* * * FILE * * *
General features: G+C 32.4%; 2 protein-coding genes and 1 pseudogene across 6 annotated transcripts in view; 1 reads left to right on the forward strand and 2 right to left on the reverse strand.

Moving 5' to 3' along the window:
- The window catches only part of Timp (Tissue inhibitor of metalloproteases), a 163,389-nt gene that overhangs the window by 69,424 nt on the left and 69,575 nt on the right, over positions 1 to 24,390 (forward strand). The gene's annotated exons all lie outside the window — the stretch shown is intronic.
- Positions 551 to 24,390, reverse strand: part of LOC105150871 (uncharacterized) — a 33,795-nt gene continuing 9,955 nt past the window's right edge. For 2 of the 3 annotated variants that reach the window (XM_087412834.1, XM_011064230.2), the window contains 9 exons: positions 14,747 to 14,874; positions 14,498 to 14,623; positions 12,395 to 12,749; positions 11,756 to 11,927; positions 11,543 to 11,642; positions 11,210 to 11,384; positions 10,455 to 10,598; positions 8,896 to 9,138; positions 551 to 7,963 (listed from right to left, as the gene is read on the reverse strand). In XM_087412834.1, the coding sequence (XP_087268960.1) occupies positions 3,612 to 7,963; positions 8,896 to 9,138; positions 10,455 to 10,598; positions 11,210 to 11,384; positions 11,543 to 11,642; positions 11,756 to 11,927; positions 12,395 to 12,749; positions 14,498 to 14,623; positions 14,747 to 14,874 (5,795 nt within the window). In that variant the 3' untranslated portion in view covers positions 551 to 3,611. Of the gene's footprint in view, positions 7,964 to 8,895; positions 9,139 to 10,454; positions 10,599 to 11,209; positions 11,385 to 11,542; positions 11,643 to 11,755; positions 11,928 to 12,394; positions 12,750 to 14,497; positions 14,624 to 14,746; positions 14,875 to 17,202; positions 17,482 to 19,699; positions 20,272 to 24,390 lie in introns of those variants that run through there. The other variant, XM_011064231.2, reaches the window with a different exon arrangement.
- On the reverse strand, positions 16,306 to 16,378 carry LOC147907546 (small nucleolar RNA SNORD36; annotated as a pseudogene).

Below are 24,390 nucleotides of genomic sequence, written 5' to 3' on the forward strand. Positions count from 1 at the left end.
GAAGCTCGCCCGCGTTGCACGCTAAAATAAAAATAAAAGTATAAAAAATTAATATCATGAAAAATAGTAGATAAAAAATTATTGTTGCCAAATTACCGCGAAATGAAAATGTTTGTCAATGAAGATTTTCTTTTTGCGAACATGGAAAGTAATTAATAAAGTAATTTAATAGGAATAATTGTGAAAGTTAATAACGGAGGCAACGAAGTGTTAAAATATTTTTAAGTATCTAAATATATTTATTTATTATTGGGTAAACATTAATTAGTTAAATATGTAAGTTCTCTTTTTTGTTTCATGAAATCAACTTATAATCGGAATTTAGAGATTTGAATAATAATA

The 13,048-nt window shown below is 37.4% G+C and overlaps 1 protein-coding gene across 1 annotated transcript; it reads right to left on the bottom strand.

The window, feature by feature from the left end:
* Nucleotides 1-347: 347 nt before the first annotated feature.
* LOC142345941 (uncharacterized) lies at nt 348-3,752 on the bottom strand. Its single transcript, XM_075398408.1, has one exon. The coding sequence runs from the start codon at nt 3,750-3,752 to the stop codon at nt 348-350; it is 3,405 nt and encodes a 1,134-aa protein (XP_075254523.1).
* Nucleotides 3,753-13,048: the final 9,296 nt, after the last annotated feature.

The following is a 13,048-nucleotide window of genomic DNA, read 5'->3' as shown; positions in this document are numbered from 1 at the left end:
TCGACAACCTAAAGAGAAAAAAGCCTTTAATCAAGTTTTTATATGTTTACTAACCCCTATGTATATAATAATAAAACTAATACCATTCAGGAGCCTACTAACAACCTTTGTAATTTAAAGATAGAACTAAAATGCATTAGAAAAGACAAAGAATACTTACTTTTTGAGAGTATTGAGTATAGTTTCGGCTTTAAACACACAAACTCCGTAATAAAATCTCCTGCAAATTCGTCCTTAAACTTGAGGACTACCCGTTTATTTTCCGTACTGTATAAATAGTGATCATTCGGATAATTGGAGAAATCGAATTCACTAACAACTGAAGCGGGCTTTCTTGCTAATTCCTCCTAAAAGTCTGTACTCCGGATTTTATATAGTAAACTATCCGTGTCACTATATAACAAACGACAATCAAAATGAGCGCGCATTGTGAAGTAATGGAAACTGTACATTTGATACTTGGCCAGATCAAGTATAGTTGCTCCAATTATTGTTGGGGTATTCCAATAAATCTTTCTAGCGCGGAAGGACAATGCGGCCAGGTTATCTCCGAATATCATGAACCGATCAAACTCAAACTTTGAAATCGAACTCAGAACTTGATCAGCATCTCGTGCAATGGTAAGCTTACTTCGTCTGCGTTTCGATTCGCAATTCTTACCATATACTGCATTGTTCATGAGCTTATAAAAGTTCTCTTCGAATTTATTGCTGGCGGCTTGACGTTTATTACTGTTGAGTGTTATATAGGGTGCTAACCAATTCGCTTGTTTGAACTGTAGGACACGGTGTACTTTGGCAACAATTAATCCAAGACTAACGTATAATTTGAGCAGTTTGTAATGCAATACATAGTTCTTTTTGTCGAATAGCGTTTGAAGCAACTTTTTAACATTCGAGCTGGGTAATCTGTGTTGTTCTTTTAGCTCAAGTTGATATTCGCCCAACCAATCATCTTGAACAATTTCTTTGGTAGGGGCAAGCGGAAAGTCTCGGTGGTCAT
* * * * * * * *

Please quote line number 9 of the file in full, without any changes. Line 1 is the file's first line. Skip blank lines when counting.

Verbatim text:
The window, feature by feature from the left end: